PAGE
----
As we get ready to celebrate the holidays, families around the world will enjoy their unique and varied traditions that all make the season so special. Everyone I know has a custom they share with family and friends that is unique to them and bonds everyone in the sharing.
Like many homes, our traditions sprang from a mish-mash of cultures. I was born in Hawaii, and until I went off to college our Christmas Day tradition involved my mom, grandma and me dancing hula to Mele Kalikimaka in front of the fireplace at my grandparent’s house.
My Grandfather was from Barcelona Spain so our Christmas dinner was always proceeded by a lavish platter of tapas that included blood sausage and sobrasada (salami), smoked oysters and a variety of cheeses, olives and nuts. My grandmother always put a dish of small sweet pickles on the tray, and that too has remained a tradition even though I am pretty sure they’re not very Catalonian.
Going to midnight services on Christmas Eve is a special tradition, mostly because we always went to church on Sunday mornings, so driving in the late night quiet of Christmas Eve darkness added a quality of reverence, redemption and solace – the reason behind the season. As we drove down the empty streets, in the distance we’d see the lit-up stained glass windows of the church shining like a beacon in the night.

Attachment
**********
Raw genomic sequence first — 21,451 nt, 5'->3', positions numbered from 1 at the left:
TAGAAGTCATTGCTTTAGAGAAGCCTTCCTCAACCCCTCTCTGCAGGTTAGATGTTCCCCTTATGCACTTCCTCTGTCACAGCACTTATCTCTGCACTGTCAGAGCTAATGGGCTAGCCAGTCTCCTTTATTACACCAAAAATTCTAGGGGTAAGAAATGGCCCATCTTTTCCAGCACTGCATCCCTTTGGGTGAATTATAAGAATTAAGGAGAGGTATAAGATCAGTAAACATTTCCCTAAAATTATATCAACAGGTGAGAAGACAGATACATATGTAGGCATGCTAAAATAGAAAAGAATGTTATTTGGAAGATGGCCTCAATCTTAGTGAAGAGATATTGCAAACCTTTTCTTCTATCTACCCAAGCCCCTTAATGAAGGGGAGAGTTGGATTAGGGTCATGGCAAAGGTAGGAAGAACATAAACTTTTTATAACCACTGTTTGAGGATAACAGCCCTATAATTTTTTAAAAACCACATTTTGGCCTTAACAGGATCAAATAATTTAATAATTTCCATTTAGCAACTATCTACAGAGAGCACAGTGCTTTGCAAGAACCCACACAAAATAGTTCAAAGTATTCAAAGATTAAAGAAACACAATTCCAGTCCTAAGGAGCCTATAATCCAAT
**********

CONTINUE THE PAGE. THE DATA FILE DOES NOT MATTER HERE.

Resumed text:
Of course, we always left cookies and milk or hot chocolate for Santa and a carrot for Rudolph. With bright eyed, gullible enthusiasm, I’d head first thing to the chair and side table in the living room to see the “proof” that Santa had indeed delivered our presents. For how else would the cookies get eaten, milk drunk and the carrot bit?
I wrote last year about how my dear friend Ann’s mom gives everyone in the family a pair of jammies on Christmas Eve that they all throw on to lounge in after dinner. Sadly, Ann’s dad passed away this week, so I am sure the tradition will be even sweeter this year in his absence.
Another friend has everyone write down what they are thankful for at Thanksgiving and she has wine glasses made for each family member for Christmas dinner with their word. She’s got quite a collection going that they like to look at each year.
This year we’ll be adding a new tradition to the mix – putting up a Hanukkah menorah. My step-daughter Adrienne, son-in-law Gabe and granddaughter Ava are currently residing with us, and Gabe is Jewish, so this weekend, in Hebrew tradition, we’ll light a candle for the coming eight days of Hanukkah.
Ava is almost 4 years old and this is all new to her. Having her around the house is extra special this time of year since there’s nothing like seeing the holidays through the eyes of a child. She brings to our eclectic mix the joy and wonder of the season, and is a good reminder amid the hustle and bustle to slow down and take it all in.
I’ve found a “fool-proof” potato latke recipe that I plan to surprise Gabe with on Sunday. If it’s a hit, I’m thinking it will join our traditional Christmas Eve tapas platter as well.
Lynn can be reached at [email protected]